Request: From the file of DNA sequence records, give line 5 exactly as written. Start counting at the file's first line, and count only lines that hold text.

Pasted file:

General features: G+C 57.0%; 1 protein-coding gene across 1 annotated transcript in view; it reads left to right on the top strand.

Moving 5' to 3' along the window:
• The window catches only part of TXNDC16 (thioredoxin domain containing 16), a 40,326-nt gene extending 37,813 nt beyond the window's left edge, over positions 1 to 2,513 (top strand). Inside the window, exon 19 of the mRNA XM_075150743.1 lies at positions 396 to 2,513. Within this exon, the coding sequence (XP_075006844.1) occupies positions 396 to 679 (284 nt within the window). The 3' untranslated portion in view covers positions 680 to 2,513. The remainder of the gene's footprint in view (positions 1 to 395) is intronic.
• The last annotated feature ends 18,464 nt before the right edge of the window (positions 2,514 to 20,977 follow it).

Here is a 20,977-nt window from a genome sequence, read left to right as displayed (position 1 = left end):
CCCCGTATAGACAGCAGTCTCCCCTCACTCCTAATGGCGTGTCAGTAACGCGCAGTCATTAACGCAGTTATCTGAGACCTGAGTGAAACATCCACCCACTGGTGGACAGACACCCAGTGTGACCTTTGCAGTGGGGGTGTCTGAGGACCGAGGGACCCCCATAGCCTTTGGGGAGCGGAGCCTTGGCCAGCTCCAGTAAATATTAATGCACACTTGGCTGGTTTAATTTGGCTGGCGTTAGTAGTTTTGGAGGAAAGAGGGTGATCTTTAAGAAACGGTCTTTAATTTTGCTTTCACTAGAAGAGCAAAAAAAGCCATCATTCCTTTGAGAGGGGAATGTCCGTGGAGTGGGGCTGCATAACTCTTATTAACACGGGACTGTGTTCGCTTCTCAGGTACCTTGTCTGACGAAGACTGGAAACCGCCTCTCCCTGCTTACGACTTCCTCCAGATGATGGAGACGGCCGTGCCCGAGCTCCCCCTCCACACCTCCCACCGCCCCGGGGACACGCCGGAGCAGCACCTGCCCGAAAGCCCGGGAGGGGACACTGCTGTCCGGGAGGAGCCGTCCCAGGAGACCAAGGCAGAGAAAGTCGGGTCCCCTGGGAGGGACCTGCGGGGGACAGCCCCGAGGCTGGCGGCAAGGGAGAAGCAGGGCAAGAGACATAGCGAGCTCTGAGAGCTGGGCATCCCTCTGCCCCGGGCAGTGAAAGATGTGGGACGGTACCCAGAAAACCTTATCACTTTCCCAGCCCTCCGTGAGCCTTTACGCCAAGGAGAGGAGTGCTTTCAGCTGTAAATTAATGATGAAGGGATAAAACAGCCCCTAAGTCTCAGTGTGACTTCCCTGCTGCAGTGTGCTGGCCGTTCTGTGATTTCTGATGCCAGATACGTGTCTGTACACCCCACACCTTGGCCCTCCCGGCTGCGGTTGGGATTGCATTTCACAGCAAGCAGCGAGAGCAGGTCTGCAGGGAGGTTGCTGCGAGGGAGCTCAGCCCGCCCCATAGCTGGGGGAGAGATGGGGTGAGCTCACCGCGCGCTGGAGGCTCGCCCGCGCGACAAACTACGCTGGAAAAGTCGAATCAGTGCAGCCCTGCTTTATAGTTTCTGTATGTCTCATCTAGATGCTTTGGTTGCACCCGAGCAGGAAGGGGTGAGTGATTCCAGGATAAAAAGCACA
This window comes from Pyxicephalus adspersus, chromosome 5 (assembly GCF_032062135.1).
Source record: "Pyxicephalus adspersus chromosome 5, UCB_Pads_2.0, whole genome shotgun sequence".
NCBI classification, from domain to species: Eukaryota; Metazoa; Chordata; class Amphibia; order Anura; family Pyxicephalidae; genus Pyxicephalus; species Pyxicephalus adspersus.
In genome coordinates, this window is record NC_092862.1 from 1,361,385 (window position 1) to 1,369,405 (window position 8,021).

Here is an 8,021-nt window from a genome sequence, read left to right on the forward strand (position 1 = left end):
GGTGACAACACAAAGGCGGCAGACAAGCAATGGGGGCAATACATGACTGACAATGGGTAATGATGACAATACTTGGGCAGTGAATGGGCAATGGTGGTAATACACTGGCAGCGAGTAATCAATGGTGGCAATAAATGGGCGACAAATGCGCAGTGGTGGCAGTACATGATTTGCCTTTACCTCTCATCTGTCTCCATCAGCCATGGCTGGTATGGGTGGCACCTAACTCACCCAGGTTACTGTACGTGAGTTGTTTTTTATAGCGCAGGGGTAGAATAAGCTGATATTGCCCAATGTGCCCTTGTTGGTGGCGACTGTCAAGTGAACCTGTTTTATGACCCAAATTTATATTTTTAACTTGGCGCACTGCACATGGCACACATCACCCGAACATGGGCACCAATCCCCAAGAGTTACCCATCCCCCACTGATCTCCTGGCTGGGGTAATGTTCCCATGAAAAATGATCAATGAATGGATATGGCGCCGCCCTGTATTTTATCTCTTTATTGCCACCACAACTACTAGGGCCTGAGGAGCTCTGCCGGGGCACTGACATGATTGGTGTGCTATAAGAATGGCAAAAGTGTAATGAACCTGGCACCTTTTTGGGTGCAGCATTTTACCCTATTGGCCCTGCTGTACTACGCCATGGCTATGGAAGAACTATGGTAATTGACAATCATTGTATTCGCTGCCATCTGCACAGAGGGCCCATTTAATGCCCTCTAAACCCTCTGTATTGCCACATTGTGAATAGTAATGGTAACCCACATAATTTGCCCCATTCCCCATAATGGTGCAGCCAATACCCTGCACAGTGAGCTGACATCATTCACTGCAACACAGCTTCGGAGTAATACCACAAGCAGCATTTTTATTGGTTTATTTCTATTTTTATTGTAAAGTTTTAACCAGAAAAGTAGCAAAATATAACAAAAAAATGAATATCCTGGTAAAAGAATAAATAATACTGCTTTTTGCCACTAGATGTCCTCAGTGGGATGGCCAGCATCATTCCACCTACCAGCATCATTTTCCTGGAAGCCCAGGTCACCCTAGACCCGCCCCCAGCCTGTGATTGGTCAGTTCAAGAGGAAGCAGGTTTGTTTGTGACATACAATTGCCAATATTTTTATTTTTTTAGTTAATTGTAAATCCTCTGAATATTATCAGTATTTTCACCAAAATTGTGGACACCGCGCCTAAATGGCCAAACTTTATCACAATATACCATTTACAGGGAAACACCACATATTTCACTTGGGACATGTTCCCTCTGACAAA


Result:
Here is a 20,977-nt window from a genome sequence, read left to right as displayed (position 1 = left end):